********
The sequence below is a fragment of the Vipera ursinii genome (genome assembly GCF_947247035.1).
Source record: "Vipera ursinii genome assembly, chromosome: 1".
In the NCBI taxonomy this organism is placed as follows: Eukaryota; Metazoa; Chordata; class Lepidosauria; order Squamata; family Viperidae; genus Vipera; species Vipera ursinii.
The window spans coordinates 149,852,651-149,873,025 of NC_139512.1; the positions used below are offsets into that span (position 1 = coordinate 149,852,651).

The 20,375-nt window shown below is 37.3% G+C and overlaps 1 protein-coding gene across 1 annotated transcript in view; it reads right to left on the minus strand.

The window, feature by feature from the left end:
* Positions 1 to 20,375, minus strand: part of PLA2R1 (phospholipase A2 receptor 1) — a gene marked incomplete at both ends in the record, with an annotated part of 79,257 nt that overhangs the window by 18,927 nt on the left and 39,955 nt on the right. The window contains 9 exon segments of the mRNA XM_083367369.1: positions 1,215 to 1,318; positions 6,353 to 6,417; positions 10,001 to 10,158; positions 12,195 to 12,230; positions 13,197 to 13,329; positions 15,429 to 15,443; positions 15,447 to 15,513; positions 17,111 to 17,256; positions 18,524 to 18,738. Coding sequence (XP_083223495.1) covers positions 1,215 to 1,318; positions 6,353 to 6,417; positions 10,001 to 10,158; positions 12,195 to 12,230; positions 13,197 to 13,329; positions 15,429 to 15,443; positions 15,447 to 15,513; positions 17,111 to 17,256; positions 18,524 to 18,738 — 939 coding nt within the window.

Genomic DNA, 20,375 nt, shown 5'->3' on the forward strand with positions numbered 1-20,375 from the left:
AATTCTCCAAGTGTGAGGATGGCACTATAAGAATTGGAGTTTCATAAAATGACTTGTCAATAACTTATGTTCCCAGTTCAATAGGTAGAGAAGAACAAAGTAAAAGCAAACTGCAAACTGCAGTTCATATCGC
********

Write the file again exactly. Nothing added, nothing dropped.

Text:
The sequence below is a fragment of the Vipera ursinii genome (genome assembly GCF_947247035.1).
Source record: "Vipera ursinii genome assembly, chromosome: 1".
In the NCBI taxonomy this organism is placed as follows: Eukaryota; Metazoa; Chordata; class Lepidosauria; order Squamata; family Viperidae; genus Vipera; species Vipera ursinii.
The window spans coordinates 149,852,651-149,873,025 of NC_139512.1; the positions used below are offsets into that span (position 1 = coordinate 149,852,651).

The 20,375-nt window shown below is 37.3% G+C and overlaps 1 protein-coding gene across 1 annotated transcript in view; it reads right to left on the minus strand.

The window, feature by feature from the left end:
* Positions 1 to 20,375, minus strand: part of PLA2R1 (phospholipase A2 receptor 1) — a gene marked incomplete at both ends in the record, with an annotated part of 79,257 nt that overhangs the window by 18,927 nt on the left and 39,955 nt on the right. The window contains 9 exon segments of the mRNA XM_083367369.1: positions 1,215 to 1,318; positions 6,353 to 6,417; positions 10,001 to 10,158; positions 12,195 to 12,230; positions 13,197 to 13,329; positions 15,429 to 15,443; positions 15,447 to 15,513; positions 17,111 to 17,256; positions 18,524 to 18,738. Coding sequence (XP_083223495.1) covers positions 1,215 to 1,318; positions 6,353 to 6,417; positions 10,001 to 10,158; positions 12,195 to 12,230; positions 13,197 to 13,329; positions 15,429 to 15,443; positions 15,447 to 15,513; positions 17,111 to 17,256; positions 18,524 to 18,738 — 939 coding nt within the window.

Genomic DNA, 20,375 nt, shown 5'->3' on the forward strand with positions numbered 1-20,375 from the left:
AATTCTCCAAGTGTGAGGATGGCACTATAAGAATTGGAGTTTCATAAAATGACTTGTCAATAACTTATGTTCCCAGTTCAATAGGTAGAGAAGAACAAAGTAAAAGCAAACTGCAAACTGCAGTTCATATCGC